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A critical aspect of marketing is understanding the consumer. While it may not seem like it at first glance, debate has everything to do with marketing. You present the judge with a case, and you must prove that your case, or “product,” is better than your opponent’s. Such a task requires a clear and complete understanding of how your judge thinks about debate.

The Background

Before I get too deep into the details, I think it’s necessary that we understand that there are a few different “categories” of judges. The three biggest categories that come to mind are parent judges, alumni judges, and community judges. As you know, a community judge is going to approach the round differently than an alumni judge. Their exposure to debate and knowledge of it radically differs from that of an experienced former debater. In the same way, parent judges have varied experience and opinions. As such, the way that they think about arguments, their method for calculating speaker points, and the way that they decide a winner will diverge in several key areas.

Let’s examine perhaps the most obvious example of their divergence: the judges’ perspective on debate theory. It should go without saying that if you have a community judge, the way you present theory-heavy arguments (if you present them at all) should not be the same as the way that you present theory arguments to an alumni judge. Alumni have experience with debate, so they understand topicality and counterplans and recognize them as a legitimate strategy. Community judges, on the other hand, typically have no experience with debate and are probably just going to be confused. To further complicate matters, parent judges are on a strange middle ground, a ground on which most debaters deem too risky to attempt theory arguments.

The Problem

We all understand that we need to treat different judges in different ways, so as to best “market” the case being presented, and there’s nothing wrong with that. The problem that we face arises when we try to assign our judge to a particular category based on a stereotype. Too often, debaters use the “categories” of judges as a shortcut and as an excuse to not find out what your judge really wants. As an example, let’s say that your judge is a young guy, probably in his early 20s. In his judging philosophy, he tells you that he’s an alumnus, only three years out of the league. He doesn’t really tell you how he wants the round to go, but you assume it’s fine because he’s an alumnus and knows what’s going on. In this round, you go all in on theory arguments, and are a little snarky in CX, but nothing too crazy. Then you get the ballot back. To your horror, you discover that this judge didn’t like how much time you spent on theory, and docked your speaker points because of how abrasive you were in CX.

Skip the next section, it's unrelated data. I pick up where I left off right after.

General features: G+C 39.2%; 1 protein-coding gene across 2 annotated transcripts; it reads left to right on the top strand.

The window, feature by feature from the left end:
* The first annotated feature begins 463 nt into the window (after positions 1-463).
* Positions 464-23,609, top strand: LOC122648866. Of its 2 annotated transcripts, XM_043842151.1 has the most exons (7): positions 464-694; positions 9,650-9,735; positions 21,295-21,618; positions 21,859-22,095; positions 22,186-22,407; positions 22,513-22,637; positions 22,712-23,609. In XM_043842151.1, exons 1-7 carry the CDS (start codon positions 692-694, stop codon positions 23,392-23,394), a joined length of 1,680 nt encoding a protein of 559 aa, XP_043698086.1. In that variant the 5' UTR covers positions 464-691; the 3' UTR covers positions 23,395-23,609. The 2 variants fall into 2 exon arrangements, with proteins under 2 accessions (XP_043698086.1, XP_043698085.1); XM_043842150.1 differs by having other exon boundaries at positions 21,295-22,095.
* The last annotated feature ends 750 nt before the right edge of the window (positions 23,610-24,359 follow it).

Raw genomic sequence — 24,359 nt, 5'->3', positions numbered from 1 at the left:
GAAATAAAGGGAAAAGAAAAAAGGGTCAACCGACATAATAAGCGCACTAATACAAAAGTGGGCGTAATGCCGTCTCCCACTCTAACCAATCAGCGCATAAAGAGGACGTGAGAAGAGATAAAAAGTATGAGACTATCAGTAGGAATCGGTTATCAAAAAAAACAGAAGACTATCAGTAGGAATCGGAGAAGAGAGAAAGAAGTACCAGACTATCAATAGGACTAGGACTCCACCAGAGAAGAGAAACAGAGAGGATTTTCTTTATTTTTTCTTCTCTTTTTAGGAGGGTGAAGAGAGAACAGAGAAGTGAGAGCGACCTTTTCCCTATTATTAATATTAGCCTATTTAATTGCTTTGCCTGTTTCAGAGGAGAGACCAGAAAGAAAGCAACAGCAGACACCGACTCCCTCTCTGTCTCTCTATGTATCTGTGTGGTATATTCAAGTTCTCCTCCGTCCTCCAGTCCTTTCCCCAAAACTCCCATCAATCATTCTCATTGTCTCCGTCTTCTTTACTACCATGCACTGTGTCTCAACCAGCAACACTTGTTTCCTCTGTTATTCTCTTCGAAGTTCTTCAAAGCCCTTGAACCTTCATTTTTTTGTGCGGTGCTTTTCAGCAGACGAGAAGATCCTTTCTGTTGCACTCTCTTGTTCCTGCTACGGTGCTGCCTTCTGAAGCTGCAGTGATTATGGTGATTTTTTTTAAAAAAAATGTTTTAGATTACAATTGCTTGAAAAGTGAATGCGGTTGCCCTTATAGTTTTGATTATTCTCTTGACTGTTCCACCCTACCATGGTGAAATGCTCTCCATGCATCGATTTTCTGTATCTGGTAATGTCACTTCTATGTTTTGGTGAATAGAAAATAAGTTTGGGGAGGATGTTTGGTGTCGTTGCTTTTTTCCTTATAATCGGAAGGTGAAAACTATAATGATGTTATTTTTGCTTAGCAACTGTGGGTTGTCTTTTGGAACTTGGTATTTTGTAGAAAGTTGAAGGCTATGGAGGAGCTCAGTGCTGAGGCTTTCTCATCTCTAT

This, my friends, is what happens when you put your judge in a box. Just because a judge is an alumni, that doesn’t mean they will necessarily act like the typical “alumni judge” Just because a judge is a community judge doesn’t automatically mean that they’re a complete newbie and require babying throughout the entire round. Just because a judge is a parent of an experienced team, that doesn’t make them an experienced judge. We make these assumptions far too often, with disastrous results.

The Solution

The solution to this problem is surprisingly simple: all you need to do is rethink the judging philosophy. More specifically, you need to ask your judge better questions. When we ask for the judge’s philosophy, all they know to tell us is what they think is helpful. The thing is, the judge doesn’t always know what is helpful. The fact that this problem is so widespread is clear-cut proof that this is not the fault of the judge, but an issue with the debater.

Instead of being incredibly vague and asking for “the judge’s philosophy,” ask more specific questions. “What speaking style do you prefer?” “Would you like us to stay away from theory arguments?” and perhaps most importantly, “What metric do you use to decide the round?” Asking specific questions like these makes it infinitely easier for the judge to give you helpful information. Instead of asking, “what do you like?” you need to ask, “how do you feel about X?” or “do you prefer X or Y?” Your judge telling you their life story isn’t necessarily bad (in fact, it can be an excellent ice breaker or way to learn useful background) but don’t be like every other debater and leave it at that. If they haven’t told you what you want to know, keep asking.

Side note: If you’re negative, don’t assume the affirmative team has read this article. Talk to them before the judge walks into the room, and do your best to convince them to follow the same principles. Doing so will make it a higher-quality round for everyone.

Ultimately, understanding what type of judge you have, and the metrics they use to decide the round, will make everyone in the round much happier. Understanding your judge allows you to craft beautiful arguments that might not work in every situation, but you know will work in this round. It allows for much more personalized and persuasive points, and with any luck, it will show up on your ballot.

Trying to understand your judge by trying to connect them to a category will only work half the time, and even when it does work you’re probably wasting a lot of argumentation. Understanding your judge through what they tell you is a far better strategy, but they’ll only tell you if you ask. Start asking better questions.

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